Maybe I'm somewhat simple minded in opposite to being named artist, but from perspective of someone who sometimes create stuff for others I feel like buying a game in which you shoot to pro critics, as they take somebody's work and rip it all from fun trying to make it monumental adding deeper meanings to every part of it. Playing the game after over 10 years from it's release is enough as a quality mark.=]

As far as I like FFVII and characters designed for the story my answer for the topic is short - "it isn't". Aerith death was just a turn point in the story it could be anything else really, a shock in the moment game started to be repetative. Something like that was often used in plays, movies, manga/animes even some games it just happen to be first in a game that widely succeded on western market. Game is good, but trully Aerith death in it is overpriced. It rather show more bad and low things than hi and symbolic. I mean that it clearly shows that (mainly)western teens are soo far from true life, that they can fall in love with highly unrealistic game character and burn with anger through tears when she dies. Also Aerith was clearly shown smiling when she was dying, most likely like somebody wrote already, she knew she must die to summon holy, ancients had different ways of looking at life and the world, surely they weren't soo materialistic in all the meaning of it. Killing Aerith surely made an enemy for life from Cloud and eventually player in love in her, but it had not much to do with actuall thoughts about Seph. Sephiroth despise all life, more to say all human life, somewhat like that asian guy that got shoot today in Discovery studio. Even while living like one of humans for most of his life with the moment he turned his mind against all humanity, all humanity taken him as enemy. Nothing much more about that. Humans slowly destroy everything that's against their ways, kill those that want to stop them completely.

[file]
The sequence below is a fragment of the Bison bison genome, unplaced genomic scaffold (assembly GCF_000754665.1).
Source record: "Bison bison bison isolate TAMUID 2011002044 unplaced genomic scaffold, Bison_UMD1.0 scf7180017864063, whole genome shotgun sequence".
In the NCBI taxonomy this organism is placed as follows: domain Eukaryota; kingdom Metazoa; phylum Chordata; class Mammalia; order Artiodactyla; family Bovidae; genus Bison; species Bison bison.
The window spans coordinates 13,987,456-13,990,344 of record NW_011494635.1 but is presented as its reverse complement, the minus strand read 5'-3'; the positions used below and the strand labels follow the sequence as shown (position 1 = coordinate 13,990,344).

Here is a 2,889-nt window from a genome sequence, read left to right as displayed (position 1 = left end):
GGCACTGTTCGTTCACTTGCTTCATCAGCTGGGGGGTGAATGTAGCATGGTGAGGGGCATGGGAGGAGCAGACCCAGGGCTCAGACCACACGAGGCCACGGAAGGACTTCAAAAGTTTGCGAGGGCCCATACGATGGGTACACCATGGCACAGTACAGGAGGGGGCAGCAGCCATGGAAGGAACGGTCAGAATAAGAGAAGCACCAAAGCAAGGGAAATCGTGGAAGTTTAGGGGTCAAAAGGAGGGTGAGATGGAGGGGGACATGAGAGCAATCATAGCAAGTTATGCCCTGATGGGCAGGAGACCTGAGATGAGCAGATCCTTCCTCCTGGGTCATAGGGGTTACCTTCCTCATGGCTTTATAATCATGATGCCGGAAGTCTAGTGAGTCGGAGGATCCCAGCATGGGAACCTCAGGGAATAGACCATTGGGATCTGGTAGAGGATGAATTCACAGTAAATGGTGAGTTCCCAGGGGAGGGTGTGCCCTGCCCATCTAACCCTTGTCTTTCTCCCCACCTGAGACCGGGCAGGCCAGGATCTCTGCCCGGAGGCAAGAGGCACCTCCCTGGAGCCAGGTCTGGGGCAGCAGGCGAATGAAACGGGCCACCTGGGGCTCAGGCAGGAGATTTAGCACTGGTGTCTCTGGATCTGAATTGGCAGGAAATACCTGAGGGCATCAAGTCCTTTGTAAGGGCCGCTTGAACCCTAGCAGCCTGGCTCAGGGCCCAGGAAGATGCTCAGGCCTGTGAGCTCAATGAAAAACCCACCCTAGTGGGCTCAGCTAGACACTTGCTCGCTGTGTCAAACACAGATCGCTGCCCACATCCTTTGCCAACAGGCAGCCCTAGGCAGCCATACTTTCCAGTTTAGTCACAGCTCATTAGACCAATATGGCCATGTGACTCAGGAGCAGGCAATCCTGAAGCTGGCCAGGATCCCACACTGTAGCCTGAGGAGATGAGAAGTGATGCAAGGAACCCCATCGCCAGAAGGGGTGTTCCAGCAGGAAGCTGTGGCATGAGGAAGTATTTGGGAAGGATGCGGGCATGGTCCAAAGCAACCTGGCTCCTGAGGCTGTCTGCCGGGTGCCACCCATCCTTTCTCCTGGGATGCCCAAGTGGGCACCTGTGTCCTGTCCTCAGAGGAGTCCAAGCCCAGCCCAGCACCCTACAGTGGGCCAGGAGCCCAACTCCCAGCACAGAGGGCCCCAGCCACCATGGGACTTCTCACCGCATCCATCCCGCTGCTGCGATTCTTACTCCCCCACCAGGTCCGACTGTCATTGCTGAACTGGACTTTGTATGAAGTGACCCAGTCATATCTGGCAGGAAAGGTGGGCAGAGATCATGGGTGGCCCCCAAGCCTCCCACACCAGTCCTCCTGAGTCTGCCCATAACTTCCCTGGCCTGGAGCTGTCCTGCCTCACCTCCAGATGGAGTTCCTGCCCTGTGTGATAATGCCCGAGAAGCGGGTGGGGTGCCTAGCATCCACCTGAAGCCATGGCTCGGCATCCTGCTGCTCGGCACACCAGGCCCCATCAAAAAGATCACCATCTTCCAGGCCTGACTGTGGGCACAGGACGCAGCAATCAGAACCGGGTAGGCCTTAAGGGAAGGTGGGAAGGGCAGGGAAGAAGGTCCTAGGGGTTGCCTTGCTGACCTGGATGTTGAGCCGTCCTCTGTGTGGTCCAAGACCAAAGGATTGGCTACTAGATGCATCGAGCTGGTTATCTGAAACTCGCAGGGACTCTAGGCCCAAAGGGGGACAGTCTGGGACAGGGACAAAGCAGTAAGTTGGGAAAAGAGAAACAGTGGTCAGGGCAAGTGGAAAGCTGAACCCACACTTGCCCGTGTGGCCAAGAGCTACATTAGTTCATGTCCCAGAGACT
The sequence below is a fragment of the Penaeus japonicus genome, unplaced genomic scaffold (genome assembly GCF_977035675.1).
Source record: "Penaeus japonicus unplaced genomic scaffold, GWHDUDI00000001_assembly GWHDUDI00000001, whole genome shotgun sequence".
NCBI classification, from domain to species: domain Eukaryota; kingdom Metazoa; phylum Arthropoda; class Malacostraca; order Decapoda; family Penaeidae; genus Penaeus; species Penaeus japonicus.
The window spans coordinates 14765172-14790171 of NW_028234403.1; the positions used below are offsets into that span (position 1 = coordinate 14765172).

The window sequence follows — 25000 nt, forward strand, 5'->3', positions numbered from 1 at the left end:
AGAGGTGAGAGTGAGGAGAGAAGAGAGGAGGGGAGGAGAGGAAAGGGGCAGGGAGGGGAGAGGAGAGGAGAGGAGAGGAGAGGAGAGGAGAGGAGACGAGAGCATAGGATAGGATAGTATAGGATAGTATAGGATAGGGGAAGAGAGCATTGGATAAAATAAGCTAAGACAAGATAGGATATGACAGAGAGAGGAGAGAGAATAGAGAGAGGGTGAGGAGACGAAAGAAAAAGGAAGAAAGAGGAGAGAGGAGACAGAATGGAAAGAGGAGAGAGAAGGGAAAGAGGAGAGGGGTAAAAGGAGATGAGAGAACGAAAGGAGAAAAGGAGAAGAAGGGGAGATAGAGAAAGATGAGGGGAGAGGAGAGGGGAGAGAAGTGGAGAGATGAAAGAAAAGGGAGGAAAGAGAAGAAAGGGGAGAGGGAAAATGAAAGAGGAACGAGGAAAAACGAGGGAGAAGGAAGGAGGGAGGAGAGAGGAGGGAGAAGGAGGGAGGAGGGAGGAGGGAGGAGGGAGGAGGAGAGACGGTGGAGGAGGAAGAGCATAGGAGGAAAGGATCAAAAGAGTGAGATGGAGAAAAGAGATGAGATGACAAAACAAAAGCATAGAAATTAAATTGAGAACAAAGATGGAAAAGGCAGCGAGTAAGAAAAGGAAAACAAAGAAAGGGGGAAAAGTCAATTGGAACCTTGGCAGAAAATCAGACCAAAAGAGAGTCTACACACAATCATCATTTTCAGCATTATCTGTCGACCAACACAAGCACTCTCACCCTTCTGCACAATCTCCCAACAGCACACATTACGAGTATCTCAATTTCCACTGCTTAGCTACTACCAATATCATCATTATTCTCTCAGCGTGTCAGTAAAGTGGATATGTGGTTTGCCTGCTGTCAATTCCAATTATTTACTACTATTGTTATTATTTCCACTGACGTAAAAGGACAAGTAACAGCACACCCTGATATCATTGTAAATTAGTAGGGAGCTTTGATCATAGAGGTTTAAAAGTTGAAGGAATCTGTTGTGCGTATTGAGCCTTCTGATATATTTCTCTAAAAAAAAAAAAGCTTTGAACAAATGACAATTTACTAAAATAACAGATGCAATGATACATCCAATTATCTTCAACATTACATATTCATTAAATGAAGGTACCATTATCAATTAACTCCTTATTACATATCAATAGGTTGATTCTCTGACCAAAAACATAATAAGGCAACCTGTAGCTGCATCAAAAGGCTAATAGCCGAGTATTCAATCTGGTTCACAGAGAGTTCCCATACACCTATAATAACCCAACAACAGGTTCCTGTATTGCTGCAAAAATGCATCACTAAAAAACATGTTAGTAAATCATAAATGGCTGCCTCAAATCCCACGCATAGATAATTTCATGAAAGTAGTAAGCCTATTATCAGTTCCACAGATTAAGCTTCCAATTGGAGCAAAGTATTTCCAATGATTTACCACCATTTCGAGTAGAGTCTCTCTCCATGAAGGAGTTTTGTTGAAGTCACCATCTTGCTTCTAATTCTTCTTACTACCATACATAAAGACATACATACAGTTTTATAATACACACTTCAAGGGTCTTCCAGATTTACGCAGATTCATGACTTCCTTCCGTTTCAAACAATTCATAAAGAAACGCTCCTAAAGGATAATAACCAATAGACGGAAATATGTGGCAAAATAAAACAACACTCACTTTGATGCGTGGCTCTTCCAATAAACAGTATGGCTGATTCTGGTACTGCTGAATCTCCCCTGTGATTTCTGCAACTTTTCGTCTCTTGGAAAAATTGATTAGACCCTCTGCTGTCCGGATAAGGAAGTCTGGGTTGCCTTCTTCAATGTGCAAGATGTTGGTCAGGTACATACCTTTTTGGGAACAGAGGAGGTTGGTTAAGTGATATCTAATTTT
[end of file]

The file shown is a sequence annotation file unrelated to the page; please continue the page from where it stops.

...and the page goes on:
NO U! 8)

Senti

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Re: Why is Aeris' death so significant?
« Reply #18 on: 2010-09-02 00:43:40 »
Oh, I love the game, and what I'm talking about is based on a third person perspective using hind sight as I've beaten the game more times then I can count and have almost memorized everything in the game, but it's still fun to play for me and is a lot like watching a favorite movie again and again when you already have it memorized word for word, scene for scene (I'm guilty of that as well).

Kudistos Megistos

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Re: Why is Aeris' death so significant?
« Reply #19 on: 2010-09-03 10:02:03 »
Oh, I love the game, and what I'm talking about is based on a third person perspective using hind sight as I've beaten the game more times then I can count and have almost memorized everything in the game, but it's still fun to play for me and is a lot like watching a favorite movie again and again when you already have it memorized word for word, scene for scene (I'm guilty of that as well).

FF7 would have been better if it'd had several "routes" like a VN.

The Seer of Shadows

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Re: Why is Aeris' death so significant?
« Reply #20 on: 2010-09-03 12:03:14 »
Having read the OP (took a long time >:( at least it was intelligent)...

You've convinced me that there was some thought put into her character, the fact that the character dies, with a specific timing and location.  Thinking about it that way, there was a special impact to her being killed in the Forgotten Capitol, in a very... tranquil scene, I want to say.  (No music, quiet sound effects... and then the sick fact that you have Aerith's joyful theme playing throughout the moments that follow.  That, in particular, defined the "pathos" of the scene.)

To me, it would've been more obvious to make Cloud kill her at the Northern Crater after giving Sephiroth the Black Materia, but even that wouldn't have been dramatic enough.  The way they did it was nearly perfect.